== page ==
Upon entering the office of W , one is greeted by two Kate Mosses. On both walls hang imposingly large framed photographs of our March 2012 , award-winning double cover shots of "Good Kate" and "Bad Kate," as the Steven Klein pictures were referred to. Looking down at you with those commanding yet serene eyes, she's not exactly saying, "Let's hang out!" But that's not our Kate. Kate lures you in. Instead of having a resting bitch face, Kate has a resting elusive face, oozing mystery.
That’s my friend C, annoyed by what a rude snob she thinks F is. This surprises me, significantly. I’ve known F for years and can say without hesitation that she is one of the least affected, most affable people I’ve ever met. I’d even go so far as to call her a goofball. I tilt my head like a confused pup and wait for her to continue. “Every time I see her, she looks right through me. Blank stare,” C continues.
November 21, 2017 @ 9:00 AM by: Jane Larkworthy Georgia Louise Vassanelli doesn't understand why aestheticians aren't included in magazine beauty credits. "The aesthetician does all the work," she says with a laugh. "I'm the one who's been treating that celebrity's skin for six months so the makeup looks that good. Where's my 'Skin by Georgia Louise' credit?" As a kid growing up in England, Vassanelli knew she wanted to help people look better by treating their skin.
Muck Rack makes it simple to find people, tweets, or articles that mention any name, keyword, company, hashtag etc. We've compiled this guide to help you make the most of your search.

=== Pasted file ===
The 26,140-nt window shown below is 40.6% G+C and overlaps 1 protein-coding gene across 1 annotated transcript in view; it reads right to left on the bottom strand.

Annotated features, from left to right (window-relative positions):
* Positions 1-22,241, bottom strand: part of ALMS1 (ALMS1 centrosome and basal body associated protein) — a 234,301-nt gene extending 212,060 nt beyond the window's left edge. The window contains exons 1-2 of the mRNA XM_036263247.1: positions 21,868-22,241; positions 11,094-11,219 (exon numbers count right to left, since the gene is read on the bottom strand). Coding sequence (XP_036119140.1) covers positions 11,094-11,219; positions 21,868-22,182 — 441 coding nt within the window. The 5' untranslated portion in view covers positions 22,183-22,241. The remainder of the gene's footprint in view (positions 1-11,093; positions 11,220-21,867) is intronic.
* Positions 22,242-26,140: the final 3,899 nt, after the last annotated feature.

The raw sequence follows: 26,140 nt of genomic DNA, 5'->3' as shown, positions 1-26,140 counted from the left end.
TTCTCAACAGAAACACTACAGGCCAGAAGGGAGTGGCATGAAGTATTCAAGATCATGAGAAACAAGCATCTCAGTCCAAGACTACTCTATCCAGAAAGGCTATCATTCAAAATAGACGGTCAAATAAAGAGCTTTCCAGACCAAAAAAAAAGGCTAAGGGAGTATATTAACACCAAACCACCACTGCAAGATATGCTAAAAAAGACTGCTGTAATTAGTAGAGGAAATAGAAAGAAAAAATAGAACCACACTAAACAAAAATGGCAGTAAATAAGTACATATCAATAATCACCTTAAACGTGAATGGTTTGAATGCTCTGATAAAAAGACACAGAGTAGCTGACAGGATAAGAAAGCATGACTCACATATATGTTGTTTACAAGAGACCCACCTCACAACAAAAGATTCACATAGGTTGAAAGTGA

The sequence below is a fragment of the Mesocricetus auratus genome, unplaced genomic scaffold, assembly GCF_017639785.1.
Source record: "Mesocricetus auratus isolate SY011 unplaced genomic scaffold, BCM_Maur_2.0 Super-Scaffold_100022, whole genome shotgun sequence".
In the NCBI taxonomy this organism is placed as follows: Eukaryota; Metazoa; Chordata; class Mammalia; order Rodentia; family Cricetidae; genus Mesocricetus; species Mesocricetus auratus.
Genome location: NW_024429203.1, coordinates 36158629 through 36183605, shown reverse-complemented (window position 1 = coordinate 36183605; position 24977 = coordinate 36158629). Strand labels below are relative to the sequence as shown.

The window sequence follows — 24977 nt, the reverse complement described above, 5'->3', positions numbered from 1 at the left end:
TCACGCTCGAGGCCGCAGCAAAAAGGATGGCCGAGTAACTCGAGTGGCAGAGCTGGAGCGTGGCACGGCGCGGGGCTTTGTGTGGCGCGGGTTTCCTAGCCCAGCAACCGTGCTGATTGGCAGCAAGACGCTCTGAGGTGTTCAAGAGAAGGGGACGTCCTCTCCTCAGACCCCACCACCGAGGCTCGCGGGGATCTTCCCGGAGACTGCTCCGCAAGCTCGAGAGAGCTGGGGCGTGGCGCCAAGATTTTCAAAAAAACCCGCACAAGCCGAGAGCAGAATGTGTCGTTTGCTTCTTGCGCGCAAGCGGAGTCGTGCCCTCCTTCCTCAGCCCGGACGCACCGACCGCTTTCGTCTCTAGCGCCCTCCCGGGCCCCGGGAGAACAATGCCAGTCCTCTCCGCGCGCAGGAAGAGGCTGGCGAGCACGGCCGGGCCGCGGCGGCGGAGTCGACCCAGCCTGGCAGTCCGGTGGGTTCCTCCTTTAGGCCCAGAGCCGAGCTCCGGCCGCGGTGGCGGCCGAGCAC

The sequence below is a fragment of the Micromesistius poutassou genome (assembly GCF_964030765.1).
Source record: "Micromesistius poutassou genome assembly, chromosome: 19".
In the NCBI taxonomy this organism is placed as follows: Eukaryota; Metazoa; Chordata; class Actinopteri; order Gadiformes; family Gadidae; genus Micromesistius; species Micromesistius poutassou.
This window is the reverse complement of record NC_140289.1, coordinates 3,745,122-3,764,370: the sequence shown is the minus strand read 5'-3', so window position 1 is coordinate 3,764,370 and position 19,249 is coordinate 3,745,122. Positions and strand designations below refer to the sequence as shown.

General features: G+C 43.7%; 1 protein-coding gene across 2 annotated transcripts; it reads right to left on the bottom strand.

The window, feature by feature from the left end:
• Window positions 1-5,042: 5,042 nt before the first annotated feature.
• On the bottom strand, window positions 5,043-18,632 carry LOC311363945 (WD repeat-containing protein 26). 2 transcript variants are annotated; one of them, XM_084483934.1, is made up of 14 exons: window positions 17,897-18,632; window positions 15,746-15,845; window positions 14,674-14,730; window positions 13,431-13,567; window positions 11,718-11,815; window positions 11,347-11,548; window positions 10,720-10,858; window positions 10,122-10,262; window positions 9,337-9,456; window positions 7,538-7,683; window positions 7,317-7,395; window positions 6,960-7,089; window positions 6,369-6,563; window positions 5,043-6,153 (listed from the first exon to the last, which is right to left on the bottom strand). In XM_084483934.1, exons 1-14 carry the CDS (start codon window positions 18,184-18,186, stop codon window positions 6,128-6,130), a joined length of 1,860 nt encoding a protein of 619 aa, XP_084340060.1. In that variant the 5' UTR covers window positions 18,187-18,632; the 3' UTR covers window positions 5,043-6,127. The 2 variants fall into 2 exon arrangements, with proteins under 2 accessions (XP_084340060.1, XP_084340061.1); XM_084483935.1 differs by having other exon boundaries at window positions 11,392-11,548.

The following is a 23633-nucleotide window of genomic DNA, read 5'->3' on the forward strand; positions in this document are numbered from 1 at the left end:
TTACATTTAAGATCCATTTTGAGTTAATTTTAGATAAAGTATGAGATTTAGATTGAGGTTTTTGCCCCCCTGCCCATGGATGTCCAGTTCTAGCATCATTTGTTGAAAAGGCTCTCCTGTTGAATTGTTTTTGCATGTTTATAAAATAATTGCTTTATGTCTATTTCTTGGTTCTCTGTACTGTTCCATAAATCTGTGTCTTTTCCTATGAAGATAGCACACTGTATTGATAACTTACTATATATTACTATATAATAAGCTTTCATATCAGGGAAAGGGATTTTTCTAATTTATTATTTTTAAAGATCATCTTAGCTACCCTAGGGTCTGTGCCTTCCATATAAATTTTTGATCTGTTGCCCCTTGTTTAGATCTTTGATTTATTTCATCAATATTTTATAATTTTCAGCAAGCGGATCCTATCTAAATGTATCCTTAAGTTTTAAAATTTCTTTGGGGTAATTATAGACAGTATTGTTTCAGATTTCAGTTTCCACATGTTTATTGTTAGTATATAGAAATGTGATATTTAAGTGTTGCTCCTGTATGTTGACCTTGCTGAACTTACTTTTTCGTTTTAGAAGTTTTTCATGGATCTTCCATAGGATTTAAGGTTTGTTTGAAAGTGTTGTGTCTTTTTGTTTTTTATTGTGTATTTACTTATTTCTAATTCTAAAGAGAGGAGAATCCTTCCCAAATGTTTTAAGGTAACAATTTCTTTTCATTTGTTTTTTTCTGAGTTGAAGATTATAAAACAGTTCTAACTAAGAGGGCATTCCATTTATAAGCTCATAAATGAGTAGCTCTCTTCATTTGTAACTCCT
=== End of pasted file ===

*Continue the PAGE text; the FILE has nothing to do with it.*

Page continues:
Selecting a term
Start searching tweets, articles from media outlets, articles mentioned in tweets, journalists'
names, titles and bios with some suggested searches:
Companies or Topics (e.g. iPhone, Microsoft)
Phrases (e.g. "cloud computing") — use quotes to keep the terms together
Twitter handles (e.g. @username) — returns those who have mentioned or replied to
Names (e.g. "David Pogue")
Hashtags (e.g. #sxsw, #london2012)
Bio details (e.g. vegan, Olympics, father)
Muck Rack's Advanced Search allows for many boolean operators.
Find results that mention multiple specified terms, use AND or
+. For example, ensure each result contains both Elon Musk and Mark Zuckerberg by
searching Musk AND Zuckerberg or Musk + Zuckerberg.
Use the operators OR or , to broaden your search when you'd like either of
multiple terms to appear in results. (This is the default behavior of our search when no operators
are used). For example, results will contain either cake or cookie by searching cake OR cookie or cake,cookie
Use NOT or - to subtract results from your search. For
example, searching Disney will yield results about the Walt Disney Company as well as Walt Disney
World Resort. To exclude mentions of Disney World, search for Disney -World or Disney
When using one of these operators with a phrase, enclose it in quotation marks. For example, you can
find results about smartphones excluding Apple's iPhone 4S by searching smartphone -"iPhone
Exact case matching or punctuation
If you're searching for a brand name or keyword that relies on specific punctuation marks or capitalization, you can
find results that match your exact query by adding matchcase: before the keyword you're searching for, like matchcase:E*TRADE .
Use parentheses to separate multiple
boolean phrases. For example, to find journalists talking about having fun in Disney World or
Disneyland, search for ("disney world" OR disneyland) AND fun.
An asterisk can be used to search for any variation of a root word truncated by the asterisk. For example, searching for admin* will return results for administrator, administration, administer, administered, etc.
A near operator is an AND operator where you can control the distance between the words. You can vary the distance the near operation uses by adding a forward slash and number (between 0-99) such as strawberries NEAR/10 "whipped cream", which means the strawberries must exist within 10 words of "whipped cream".